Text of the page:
On Friday, Congress agreed to repeal the part of the sequester that furloughed FAA workers. This move was made in response to a number of airlines reporting delayed flights and lengthy waits at airports.

The United States federal budget went into the sequester on March 1, 2013. Like the so-called “fiscal cliff,” the sequester was proposed in the hopes that both parties would come to an agreement about spending and taxation before the drastic measures went into effect. They did not.

Economists including Robert Reich have been vocal about the lopsided effects of the sequester and how it hurts economic recovery. While Congress has restored funding that will make it easier for people to catch their flights, programs such as Head Start and funding for cancer research, student financial aid and low-income housing are still suffering the effects of the sequester.

Should Congress be allowed to repeal the sequester in pieces? Or should it have to decide on a budget and cancel the sequester altogether?

Should Congress have to fully end the sequester all at once, or is it OK to pick and choose which parts to repeal?

Michael Tomasky, a special correspondent for Newsweek and the Daily Beast, discussed the ongoing gun control fight with John Fugelsang. Connecticut passed the most restrictive and comprehensive gun control legislation in the country on Thursday, prompting Fugelsang to ask whether a state-by-state approach is the best hope for stricter gun measures.

Tomasky says that unfortunately, such an approach won’t be effective, because “many, many guns that are used in crimes in New York, in Boston, in northeastern cities come from Virginia and Florida,” for example, and those states are opposed to gun control.

“I’ve never in my life seen 90 percent of Americans support something that is just not going to happen,” Tomasky adds of federal legislation.

Not to act, Governor, I believe, makes this Congress complicit. Because we know this will happen again.
Rep. John Larson (D-Conn.) told Eliot Spitzer that he believes Congress will be complicit in future gun deaths if they refuse to act on gun control legislation now. Watch the whole interview from “Viewpoint” (Mon-Thurs. @8E/5P) here.

Forget term limits — one Congressional rep is going to be in and out of the House before the ink dries on his security badge.

The nuns are still on their bus, and they are still kicking ass and taking names (or whatever the nun equivalent of doing that is) in the American government.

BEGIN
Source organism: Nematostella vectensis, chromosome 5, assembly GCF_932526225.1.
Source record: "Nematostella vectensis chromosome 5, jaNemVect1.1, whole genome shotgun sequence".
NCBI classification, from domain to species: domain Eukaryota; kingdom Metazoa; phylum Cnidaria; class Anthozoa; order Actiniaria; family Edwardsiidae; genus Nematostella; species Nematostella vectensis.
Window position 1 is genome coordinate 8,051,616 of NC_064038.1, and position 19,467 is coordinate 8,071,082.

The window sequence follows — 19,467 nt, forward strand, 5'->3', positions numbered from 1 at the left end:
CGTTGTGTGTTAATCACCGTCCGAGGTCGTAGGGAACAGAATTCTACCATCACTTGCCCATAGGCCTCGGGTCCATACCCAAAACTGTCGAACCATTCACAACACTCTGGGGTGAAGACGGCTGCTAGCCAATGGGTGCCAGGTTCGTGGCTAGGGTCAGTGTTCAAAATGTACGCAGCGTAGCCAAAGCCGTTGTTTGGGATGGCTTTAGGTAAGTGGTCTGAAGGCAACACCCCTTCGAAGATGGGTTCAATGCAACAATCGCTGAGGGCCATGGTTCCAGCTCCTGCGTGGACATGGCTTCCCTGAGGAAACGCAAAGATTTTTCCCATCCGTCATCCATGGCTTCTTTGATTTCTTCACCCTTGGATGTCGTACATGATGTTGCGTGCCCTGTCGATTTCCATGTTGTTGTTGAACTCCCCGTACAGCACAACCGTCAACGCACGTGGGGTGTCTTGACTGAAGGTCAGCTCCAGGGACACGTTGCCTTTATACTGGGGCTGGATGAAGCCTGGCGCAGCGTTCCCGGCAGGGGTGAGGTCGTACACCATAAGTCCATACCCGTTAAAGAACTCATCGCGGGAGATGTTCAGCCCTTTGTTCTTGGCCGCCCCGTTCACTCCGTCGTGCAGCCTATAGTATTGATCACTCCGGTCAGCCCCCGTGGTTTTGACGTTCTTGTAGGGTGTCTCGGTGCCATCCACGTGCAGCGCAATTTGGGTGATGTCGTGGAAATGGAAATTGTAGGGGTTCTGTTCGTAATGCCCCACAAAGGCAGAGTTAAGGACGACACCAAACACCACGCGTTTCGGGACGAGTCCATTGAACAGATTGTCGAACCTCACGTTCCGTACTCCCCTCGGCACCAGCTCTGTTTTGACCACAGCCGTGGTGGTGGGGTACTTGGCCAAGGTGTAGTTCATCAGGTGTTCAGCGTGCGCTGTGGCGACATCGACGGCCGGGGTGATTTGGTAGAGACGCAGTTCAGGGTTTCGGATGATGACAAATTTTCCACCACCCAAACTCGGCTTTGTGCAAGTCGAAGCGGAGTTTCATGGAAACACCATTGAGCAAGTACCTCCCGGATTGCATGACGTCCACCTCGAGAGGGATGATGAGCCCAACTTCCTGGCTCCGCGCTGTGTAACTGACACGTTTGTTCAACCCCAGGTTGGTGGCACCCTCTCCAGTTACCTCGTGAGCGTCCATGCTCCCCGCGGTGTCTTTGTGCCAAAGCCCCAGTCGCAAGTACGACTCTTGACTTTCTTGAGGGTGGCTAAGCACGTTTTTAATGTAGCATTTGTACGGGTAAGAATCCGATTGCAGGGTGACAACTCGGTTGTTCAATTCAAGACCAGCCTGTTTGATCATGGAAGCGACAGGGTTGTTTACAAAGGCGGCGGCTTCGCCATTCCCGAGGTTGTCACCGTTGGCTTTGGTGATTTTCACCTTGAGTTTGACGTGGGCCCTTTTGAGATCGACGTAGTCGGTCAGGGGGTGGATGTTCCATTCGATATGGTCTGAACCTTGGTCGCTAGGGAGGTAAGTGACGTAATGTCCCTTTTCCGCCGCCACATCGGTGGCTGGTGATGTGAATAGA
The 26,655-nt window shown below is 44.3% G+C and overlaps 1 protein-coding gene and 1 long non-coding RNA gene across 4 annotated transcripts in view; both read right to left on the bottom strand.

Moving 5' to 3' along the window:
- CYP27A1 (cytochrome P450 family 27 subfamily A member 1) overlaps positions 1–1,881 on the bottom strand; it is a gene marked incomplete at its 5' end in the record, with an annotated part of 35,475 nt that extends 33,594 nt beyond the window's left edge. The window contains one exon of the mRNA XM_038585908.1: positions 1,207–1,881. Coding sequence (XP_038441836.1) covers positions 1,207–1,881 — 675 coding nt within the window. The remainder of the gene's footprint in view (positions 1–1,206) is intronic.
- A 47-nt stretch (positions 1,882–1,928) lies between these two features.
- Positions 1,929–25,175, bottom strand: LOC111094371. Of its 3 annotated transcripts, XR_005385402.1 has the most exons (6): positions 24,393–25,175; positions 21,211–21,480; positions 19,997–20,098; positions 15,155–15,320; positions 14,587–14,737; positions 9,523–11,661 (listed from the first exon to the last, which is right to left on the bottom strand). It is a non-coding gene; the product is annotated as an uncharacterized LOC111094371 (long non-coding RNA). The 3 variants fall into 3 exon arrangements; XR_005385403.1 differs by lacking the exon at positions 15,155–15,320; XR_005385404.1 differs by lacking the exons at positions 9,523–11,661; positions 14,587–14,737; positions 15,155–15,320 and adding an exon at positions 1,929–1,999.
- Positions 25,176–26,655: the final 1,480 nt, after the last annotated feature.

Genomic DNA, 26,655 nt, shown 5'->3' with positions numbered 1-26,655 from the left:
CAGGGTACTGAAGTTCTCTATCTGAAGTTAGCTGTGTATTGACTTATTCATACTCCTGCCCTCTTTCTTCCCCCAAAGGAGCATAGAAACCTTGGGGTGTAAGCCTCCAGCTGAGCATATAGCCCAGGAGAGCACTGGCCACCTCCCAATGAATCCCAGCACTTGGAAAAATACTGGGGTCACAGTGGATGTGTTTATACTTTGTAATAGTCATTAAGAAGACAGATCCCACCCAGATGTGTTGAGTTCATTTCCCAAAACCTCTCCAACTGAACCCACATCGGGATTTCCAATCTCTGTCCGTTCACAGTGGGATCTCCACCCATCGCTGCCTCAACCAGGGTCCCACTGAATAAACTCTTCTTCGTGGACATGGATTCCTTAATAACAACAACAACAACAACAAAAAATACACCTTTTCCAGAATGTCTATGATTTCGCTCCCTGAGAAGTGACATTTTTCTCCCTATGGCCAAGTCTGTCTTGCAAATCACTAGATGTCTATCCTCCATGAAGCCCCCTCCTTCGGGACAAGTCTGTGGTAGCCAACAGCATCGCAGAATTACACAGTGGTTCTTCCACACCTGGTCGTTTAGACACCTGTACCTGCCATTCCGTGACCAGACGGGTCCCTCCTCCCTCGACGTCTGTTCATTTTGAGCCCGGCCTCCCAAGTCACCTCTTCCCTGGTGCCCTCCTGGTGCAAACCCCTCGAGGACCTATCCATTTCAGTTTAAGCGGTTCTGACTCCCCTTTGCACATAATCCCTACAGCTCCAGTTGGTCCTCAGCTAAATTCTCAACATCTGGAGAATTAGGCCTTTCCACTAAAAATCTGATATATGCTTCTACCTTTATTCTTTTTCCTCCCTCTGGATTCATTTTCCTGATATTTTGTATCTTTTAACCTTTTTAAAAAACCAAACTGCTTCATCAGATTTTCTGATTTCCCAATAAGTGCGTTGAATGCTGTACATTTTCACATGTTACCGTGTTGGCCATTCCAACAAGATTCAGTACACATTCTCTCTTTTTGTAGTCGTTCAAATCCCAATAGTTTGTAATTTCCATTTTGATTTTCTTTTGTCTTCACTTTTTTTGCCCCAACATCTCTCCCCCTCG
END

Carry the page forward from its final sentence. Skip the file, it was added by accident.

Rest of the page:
Official Washington is being very calm. But if I were a farmer, I’d be worried.

The president pressed for compromise and swift action to pull the economy away from the fiscal cliff during his first White House address to the nation since defeating Republican nominee Mitt Romney to be re-elected on Tuesday.

“We can’t just cut our way to prosperity,” President Barack Obama said. “If we are serious about reducing the deficit, we have to combine spending cuts with revenue. And that means asking the wealthiest Americans to pay more in taxes.”

Earlier in the day, House Speaker John Boehner passed the buck for the impending fiscal cliff onto the president, saying rate expirations and trillions in spending cuts are his to solve.

(Read more)

Mark Takano is just one of the many reasons we’ve declared 2012 the year of the gay candidate.

Mark Takano is just one of the many reasons we’ve declared 2012 the year of the gay candidate.

thenonprophet:

Now is never the time… @350 @BillMcKibben

Americans say they never want to “politicize” a tragedy - such as Hurricane Sandy or any of the mass shootings from this summer - by bringing up new laws and regulations that could have prevented it. Then everyone forgets about it, and no one is passionate enough to suggest new laws or regulations to prevent it from happening again. It’s a vicious cycle.

thenonprophet:

Now is never the time… @350 @BillMcKibben

Americans say they never want to “politicize” a tragedy - such as Hurricane Sandy or any of the mass shootings from this summer - by bringing up new laws and regulations that could have prevented it. Then everyone forgets about it, and no one is passionate enough to suggest new laws or regulations to prevent it from happening again. It’s a vicious cycle.

pantslessprogressive:

“Now you may say that this simply reflects divided government. But while there are many instances of divided government on that chart — the 104th Congress, for instance, when Newt Gingrich and his Republican revolutionaries faced off against President Bill Clinton and still managed to pass 333 public laws — there’s no session of Congress with such a poor record of productivity.” - Ezra Klein
Klein also points out that, while Congress is still in session, “the 112th is three-quarters done, and it’s not yet half as productive as the next least-productive congress.”
13 reasons why this is the worst Congress ever

pantslessprogressive:

Now you may say that this simply reflects divided government. But while there are many instances of divided government on that chart — the 104th Congress, for instance, when Newt Gingrich and his Republican revolutionaries faced off against President Bill Clinton and still managed to pass 333 public laws — there’s no session of Congress with such a poor record of productivity.” - Ezra Klein

Klein also points out that, while Congress is still in session, “the 112th is three-quarters done, and it’s not yet half as productive as the next least-productive congress.”

13 reasons why this is the worst Congress ever